The Columbia: The Oldest Restaurant in Florida

Lisa Fritscher June 25, 2014 No Comments

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The Columbia Tampa

The Tampa location is a full city block and heavily decorated with mosaic tiles.

All families have their traditions, from special holiday treats to favorite celebratory locales. I grew up in Lakeland, Florida, roughly halfway between Orlando and Tampa. When I was a kid, truly special occasions were celebrated at the Columbia in Tampa. Now Dad and I travel most of the time, but we’re based out of Clermont, Florida, half an hour from Walt Disney World. The Columbia branch in Celebration, the town that Disney built, has become our new favorite tradition.

History of the Columbia
The history of the Columbia reflects the history of Ybor City, the Tampa neighborhood where it all began. The first “company town” in Florida, Ybor City was built to support the cigar industry. Vicente Martinez Ybor was a successful cigar manufacturer in Cuba who escaped to Key West, Florida, in 1868 to avoid the Cuban Revolution. By the 1880s, high costs and logistical issues had him looking for a new location. Tampa, then a small town near a valuable port and railroad line, proved ideal. In 1885, he closed a land deal and immediately began laying out the gridded streets of his company town, which was named Ybor City.

By 1905, Ybor City had become the cigar capital of the world. Business was thriving, the town was prosperous, and the residents had money to burn. That year, Cuban immigrant Casimiro Hernandez, Sr. opened a 60-seat café to serve the local cigar workers. His Cuban sandwiches and coffee were a hit. In 1919, he bought the restaurant next door, effectively doubling the Columbia’s size.

Patio Room

Added in 1937, the Patio Room is still breathtaking today.

When Casmiro Sr. passed away in 1930, his son, Casmiro Jr., took control of the business. He envisioned an elegant supper club-style establishment complete with music and dancing—something the region had never seen before. Although the Depression was in full swing, Casmiro Jr. took a chance. He created the first air-conditioned dining room in Tampa and added an elevated dance floor. The new Don Quixote room proved successful, and the restaurant’s business continued to grow. The Patio room, complete with hand-made, hand-painted mosaic tiles and a retractable skylight, was added in 1937.

After World War II, the cigar industry took a sharp downturn, and by the 1950s the once-thriving Ybor City had become run down. Now under the leadership of daughter Adela and her husband, concert violinist Cesar Gonzmart, the restaurant managed to survive on its reputation. But Cesar realized the importance of revitalizing Ybor City. In 1956, he built the Siboney room, a showcase for top Latin performing artists. He also expanded, adding a restaurant in nearby Sarasota, Florida, in 1959.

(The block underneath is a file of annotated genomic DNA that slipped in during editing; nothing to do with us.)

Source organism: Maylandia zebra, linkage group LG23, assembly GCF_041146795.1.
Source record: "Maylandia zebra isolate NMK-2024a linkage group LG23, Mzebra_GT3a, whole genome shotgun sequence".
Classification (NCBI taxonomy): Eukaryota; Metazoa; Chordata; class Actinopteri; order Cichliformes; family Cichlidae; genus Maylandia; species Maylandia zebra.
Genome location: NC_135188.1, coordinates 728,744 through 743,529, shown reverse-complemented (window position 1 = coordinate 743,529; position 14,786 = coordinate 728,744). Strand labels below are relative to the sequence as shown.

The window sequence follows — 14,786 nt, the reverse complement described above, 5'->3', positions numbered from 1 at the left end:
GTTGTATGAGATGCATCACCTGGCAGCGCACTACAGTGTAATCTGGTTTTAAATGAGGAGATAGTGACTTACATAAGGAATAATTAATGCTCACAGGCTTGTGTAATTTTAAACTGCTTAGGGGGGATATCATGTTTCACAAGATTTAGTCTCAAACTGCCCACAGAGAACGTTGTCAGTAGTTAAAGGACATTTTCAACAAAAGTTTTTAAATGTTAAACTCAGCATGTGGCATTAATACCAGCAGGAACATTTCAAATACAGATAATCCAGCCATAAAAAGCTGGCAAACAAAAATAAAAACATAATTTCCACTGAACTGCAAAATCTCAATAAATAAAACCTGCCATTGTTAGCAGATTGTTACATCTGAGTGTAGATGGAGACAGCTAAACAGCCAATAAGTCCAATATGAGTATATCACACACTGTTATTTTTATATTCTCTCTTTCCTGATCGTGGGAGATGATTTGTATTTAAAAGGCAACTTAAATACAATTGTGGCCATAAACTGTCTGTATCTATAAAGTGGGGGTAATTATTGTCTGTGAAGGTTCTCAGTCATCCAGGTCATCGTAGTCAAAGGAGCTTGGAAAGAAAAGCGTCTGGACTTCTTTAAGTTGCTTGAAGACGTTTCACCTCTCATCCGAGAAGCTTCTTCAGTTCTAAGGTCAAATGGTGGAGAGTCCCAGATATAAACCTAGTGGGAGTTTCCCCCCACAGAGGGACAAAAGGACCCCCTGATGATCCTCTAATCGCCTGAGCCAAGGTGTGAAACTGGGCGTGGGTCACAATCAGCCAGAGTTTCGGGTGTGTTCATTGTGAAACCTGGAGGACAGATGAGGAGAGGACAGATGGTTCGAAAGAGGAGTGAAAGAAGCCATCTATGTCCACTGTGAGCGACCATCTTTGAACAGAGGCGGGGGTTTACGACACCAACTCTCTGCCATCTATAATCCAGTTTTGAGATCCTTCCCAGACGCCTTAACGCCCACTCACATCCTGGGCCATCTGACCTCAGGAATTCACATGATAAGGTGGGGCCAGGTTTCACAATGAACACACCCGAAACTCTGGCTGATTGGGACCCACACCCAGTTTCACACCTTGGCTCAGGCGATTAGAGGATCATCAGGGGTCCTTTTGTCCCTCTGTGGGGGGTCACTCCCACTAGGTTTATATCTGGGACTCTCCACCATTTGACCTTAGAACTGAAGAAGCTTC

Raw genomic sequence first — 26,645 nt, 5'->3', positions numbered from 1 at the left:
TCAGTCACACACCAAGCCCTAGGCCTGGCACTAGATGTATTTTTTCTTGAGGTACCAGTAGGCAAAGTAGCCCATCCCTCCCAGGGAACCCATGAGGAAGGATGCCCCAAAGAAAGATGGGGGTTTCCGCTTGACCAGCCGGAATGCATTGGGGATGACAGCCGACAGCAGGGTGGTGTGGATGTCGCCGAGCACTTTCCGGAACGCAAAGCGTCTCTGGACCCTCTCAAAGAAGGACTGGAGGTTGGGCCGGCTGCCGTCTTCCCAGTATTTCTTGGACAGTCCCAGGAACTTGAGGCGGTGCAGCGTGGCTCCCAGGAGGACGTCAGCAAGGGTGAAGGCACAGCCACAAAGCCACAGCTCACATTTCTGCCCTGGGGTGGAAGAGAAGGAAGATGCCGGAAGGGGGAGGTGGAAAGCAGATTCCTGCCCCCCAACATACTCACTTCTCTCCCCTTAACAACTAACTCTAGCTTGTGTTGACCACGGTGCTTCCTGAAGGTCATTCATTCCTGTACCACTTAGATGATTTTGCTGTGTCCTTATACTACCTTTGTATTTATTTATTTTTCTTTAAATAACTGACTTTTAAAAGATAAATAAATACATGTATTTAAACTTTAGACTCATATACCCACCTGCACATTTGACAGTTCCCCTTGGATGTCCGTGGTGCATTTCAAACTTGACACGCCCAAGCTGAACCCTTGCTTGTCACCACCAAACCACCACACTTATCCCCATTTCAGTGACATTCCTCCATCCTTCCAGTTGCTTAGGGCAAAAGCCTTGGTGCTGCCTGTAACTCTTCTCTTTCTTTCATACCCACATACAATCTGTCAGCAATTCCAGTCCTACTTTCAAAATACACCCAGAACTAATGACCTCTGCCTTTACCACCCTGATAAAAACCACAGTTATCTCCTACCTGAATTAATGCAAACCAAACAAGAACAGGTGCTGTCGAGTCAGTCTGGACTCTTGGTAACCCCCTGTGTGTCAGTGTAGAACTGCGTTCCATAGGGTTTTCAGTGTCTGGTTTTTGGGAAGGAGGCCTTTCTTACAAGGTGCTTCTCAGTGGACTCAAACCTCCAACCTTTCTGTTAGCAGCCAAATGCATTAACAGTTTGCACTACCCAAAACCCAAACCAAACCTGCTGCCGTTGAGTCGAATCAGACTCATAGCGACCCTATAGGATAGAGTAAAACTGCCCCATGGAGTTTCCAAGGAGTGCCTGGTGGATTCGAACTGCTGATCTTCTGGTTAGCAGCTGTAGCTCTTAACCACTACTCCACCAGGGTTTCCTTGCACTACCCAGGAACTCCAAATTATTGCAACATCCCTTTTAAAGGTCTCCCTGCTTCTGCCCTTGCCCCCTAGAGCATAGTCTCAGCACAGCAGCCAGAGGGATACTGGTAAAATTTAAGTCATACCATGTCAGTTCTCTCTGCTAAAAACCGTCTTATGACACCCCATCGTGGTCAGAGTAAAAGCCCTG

The Columbia Today

Tableside Preparation

Who doesn’t want a salad prepared tableside by a server in a tuxedo?

Today, Cesar’s sons Casey and Richard are at the helm. The evening entertainment continues in the form of flamenco dancers, who perform at the Tampa location every night but Sunday. The original Columbia has grown to a mind-boggling 52,000 square feet—an entire city block divided into 15 dining rooms and a 5,000 square foot kitchen. Across the state, seven smaller but no less opulent locations provide a similar experience at the same high level of quality.

Prices are moderate, particularly at lunch. If you are on a budget, the sandwiches, salads and soups are hearty and filling, and represent an excellent value. Another delicious budget choice is the extensive tapas menu.

Tips for Parents
As I mentioned above, the Columbia has been an important part of my life since I was a child. I have frequented both the Tampa and Celebration locations, and have also dined at the St. Augustine restaurant. Despite the opulent surroundings, the restaurants feel comfortable and homey rather than pretentious. Casual clothing is acceptable, although most diners choose business casual or “cruise casual,” such as khaki pants or simple dresses. Elegant clothing is not out of place, although it is typically in the minority.

The experience is a lot of fun for kids. Tableside preparation of such items as the 1905 salad, the flamenco show at the Tampa restaurant, and simply watching the other diners keep children engaged. Because the Columbia is both elegant and family-friendly, this is a great place to work with your kids on their restaurant manners in a forgiving environment. The children’s menu includes both traditional fare such as the Cuban sandwich and typical kids’ foods such as macaroni and cheese.

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avatarAbout the Author:

Lisa is a full-time travel writer. She lives in an RV with her disabled father and writes about their experiences. Although she has no children of her own, Lisa loves being an Aunt to her own relatives and the children of all her friends. You can follow her adventures on her blog, Travel Confessions.

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